Huston is an award-winning Western singer-songwriter, as well as a rancher. He said he has his best guitar with him, but a fiddle and a “really good mandolin” are still at his Rociada residence.

On Tuesday, he drove to Tucumcari to pick up the two dogs he had left there and take them to the ranch near Santa Rosa. And then he was going to drive to just east of Las Vegas and get the two horses he left there.

“This will make the sixth time I’ve moved the horses,” he said.

Rain and miracles

Teddi Swidinsky, a surgeon, who keeps rescue animals – six horses, seven dogs, five cats – on her 64-acre property east of Las Vegas, near the municipal airport, said she can’t see nearby mountains because the smoke from the fires is so thick.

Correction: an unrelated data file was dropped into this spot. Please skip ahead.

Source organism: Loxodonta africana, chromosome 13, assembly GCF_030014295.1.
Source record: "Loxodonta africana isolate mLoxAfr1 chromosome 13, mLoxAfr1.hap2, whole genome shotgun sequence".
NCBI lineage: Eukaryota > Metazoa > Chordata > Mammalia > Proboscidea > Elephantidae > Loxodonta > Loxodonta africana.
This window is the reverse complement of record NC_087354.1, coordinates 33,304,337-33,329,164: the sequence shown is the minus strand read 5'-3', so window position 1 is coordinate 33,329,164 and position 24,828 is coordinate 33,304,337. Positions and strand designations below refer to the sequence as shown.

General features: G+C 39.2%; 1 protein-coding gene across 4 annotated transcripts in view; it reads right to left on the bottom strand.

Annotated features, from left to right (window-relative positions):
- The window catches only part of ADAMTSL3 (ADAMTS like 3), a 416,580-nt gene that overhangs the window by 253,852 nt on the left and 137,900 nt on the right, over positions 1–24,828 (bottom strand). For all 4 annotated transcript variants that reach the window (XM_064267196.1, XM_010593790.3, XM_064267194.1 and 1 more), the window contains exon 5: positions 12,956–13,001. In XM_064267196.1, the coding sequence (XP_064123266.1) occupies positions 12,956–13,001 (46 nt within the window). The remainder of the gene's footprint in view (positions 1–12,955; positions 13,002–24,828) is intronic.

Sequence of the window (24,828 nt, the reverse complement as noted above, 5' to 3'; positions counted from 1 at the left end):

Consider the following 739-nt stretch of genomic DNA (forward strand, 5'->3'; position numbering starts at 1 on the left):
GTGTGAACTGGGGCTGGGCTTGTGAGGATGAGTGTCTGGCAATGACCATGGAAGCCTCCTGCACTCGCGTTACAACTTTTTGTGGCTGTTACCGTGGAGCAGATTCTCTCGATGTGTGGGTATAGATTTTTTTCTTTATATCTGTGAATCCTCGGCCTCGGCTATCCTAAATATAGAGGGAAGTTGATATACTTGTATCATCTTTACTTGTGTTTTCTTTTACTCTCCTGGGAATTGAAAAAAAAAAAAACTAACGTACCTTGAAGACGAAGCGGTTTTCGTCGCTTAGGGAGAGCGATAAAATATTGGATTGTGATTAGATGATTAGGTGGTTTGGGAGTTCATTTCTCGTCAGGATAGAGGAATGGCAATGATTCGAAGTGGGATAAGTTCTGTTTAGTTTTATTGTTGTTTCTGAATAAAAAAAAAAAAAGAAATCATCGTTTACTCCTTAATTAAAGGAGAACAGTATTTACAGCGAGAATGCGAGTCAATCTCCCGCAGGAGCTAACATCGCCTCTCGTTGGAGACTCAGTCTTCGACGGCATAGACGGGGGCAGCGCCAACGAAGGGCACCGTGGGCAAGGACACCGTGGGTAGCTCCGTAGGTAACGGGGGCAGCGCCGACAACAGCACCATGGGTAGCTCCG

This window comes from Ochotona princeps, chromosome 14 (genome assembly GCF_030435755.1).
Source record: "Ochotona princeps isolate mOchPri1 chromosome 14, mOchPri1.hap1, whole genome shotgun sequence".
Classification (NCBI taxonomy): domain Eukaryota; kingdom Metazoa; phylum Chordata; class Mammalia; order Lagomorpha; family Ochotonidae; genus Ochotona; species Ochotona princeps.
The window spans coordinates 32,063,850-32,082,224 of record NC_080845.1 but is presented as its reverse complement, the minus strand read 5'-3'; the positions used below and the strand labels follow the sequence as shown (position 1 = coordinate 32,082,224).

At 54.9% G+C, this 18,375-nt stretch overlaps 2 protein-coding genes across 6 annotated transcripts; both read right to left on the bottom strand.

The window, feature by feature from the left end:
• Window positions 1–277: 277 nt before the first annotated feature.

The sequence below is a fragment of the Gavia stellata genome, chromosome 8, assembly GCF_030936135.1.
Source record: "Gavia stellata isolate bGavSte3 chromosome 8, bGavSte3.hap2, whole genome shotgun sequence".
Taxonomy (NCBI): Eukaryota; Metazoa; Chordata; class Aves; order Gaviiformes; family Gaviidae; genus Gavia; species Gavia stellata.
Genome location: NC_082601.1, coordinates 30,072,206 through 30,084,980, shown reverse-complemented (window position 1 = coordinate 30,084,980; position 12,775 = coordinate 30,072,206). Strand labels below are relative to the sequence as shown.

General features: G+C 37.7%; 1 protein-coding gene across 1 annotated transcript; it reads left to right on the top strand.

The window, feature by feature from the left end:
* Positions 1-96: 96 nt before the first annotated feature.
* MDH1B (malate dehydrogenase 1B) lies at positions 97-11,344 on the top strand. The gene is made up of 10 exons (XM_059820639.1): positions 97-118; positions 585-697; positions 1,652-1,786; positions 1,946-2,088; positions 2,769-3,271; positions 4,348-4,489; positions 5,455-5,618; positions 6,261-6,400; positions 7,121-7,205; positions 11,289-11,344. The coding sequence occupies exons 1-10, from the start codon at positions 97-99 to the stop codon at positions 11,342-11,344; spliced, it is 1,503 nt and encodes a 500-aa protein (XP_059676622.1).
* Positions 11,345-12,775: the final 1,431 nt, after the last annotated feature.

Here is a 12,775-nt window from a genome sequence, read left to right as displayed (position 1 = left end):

“The smoke is bad, but I’m OK,” she said. “The fire has moved toward town (Las Vegas) and is burning behind Storrie Lake. The (firefighters) are holding it at bay there. What’s burning now is southwest of town.”

But she realizes that the difference between safety and danger depends on which way the wind is blowing.

“The winds change direction in the middle of the day,” she said. “I do have a plan to evacuate the horses, the dogs and the cats to a ranch in Clovis if I have to.”

Meg Sandoval had to leave her 19-year-old cat, Jinx, behind when she fled the fire that burned her double-wide trailer in Rociada. She had been staying in Las Vegas, waiting for an opportunity to return to her home and search for her cat. But smoke from the fires was so bad this past weekend that Sandoval moved to a hotel in Raton.

“I have a room lined up until Sunday morning,” Sandoval said Tuesday. “This fire is a monster. But I’m hoping we’ve got cooler weather and rain coming.”